Do-it-yourselfers are probably rejoicing in the streets, now that the U.S. Environmental Protection Agency has tweaked its rules for selling alternative fuel conversion systems for cars and certain trucks. The previous rule was intended to ensure that fuel conversions don’t have the unintended consequence of creating significantly more pollution, as can happen with a badly designed conversion system. The new rule modification accounts for the age of the car and the engine when determining whether the conversion complies with emission requirements.
Regulatory Obstacle Lifted for Alternative Fuel Conversions
In order to ensure that a fuel switch still meets emission standards, EPA requires a certificate of conformity for alternative fuel conversion systems. Without this exemption, the manufacturer or installer could face tampering charges under the Clean Air Act, which generally prohibits altering an engine. The previous conformity rule had a one-size-fits-all structure that created an unnecessary burden depending on the age of the car and engine. The new rules adjust for those factors, creating a number of options for meeting compliance with emission standards. The rules for new and relatively new engines/vehicles will remain substantially the same, and will be somewhat less involved for older cars/engines.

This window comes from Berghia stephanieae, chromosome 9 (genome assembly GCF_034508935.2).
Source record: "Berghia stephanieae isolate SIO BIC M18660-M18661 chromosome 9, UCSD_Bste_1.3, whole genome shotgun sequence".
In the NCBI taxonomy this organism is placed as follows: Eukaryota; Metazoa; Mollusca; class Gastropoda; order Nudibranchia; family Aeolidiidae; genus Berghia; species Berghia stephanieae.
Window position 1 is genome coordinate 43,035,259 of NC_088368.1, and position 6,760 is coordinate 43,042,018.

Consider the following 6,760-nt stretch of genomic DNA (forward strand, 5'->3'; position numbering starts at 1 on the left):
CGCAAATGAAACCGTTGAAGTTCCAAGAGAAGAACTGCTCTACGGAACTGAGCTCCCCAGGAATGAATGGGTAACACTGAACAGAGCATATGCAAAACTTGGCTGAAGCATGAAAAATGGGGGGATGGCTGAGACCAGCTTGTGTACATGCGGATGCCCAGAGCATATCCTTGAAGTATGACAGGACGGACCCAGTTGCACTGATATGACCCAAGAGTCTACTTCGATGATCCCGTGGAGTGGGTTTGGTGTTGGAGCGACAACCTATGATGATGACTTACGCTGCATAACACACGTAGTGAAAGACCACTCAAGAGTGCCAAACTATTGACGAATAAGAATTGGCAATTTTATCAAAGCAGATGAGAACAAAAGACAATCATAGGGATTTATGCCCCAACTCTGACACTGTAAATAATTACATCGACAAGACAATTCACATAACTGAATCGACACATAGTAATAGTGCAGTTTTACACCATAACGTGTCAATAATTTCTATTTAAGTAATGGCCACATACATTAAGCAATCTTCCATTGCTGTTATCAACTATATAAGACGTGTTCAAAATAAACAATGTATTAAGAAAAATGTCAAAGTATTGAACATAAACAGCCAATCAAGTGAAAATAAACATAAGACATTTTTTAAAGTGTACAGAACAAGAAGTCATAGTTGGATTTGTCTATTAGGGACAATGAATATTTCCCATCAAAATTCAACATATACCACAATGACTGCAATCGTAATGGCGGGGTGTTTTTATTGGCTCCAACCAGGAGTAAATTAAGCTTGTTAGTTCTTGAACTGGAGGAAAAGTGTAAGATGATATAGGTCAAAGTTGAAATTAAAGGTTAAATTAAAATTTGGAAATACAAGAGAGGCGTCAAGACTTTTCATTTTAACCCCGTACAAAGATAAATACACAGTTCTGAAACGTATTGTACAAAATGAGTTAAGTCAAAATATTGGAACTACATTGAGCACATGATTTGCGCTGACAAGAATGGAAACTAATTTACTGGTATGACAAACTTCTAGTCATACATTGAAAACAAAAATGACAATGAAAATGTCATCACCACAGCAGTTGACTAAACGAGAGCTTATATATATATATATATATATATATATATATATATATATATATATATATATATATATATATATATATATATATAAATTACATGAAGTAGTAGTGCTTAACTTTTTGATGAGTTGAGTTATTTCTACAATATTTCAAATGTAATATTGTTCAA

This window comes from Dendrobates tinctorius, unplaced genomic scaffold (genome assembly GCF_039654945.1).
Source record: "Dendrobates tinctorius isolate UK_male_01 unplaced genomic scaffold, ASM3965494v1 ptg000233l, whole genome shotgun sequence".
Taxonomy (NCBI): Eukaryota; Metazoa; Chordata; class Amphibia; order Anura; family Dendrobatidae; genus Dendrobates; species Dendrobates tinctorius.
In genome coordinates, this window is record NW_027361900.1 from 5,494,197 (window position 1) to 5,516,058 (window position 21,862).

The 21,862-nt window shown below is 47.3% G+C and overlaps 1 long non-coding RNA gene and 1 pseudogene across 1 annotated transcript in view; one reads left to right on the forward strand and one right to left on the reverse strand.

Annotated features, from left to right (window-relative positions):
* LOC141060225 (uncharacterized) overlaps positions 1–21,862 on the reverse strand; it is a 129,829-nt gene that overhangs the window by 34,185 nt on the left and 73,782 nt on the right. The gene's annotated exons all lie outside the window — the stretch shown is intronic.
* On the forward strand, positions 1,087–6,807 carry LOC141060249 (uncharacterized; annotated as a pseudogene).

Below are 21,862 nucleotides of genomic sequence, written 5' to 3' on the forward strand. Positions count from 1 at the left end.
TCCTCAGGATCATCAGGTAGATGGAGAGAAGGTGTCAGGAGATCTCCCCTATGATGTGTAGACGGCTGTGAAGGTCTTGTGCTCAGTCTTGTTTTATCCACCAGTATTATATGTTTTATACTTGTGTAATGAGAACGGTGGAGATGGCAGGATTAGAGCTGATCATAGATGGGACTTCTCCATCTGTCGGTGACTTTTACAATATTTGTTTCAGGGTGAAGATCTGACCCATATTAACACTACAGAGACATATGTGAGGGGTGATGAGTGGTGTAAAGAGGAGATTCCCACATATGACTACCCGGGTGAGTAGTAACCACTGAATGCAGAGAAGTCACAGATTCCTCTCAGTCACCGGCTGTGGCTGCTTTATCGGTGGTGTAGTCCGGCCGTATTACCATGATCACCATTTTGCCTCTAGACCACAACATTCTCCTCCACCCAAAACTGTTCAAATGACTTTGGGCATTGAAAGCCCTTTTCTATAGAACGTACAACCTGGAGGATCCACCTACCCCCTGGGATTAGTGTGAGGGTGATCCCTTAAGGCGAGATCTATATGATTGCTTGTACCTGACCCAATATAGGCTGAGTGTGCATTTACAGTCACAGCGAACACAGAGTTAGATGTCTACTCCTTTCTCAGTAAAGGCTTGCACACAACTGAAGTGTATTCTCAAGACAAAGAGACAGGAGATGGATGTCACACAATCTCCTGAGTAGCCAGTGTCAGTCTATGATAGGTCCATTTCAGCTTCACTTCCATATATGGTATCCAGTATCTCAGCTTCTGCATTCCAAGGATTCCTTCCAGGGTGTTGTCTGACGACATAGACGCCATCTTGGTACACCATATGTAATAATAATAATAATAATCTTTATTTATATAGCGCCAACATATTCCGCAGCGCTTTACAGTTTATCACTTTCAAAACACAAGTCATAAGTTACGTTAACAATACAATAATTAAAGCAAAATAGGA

Great, But Where do You Get the Alternative Fuel?
The Department of Energy has an online alternative fuel locator, which is sure handy because doing the fuel conversion is just half the equation. Getting hold of the new fuel is the other half. Along these lines, EPA also provides a few caveats for consumers, noting that conversion alone may not result in lower pollution. EPA rules only require that the conversion not result in an increase. In addition, a conversion doesn’t necessarily give you lower fuel and running costs, so here’s another handy item: the Department of Energy’s online, national up-to-date alternative fuel price report.
Image: Vintage car by XOZ (The REAL XOZ) on flickr.com.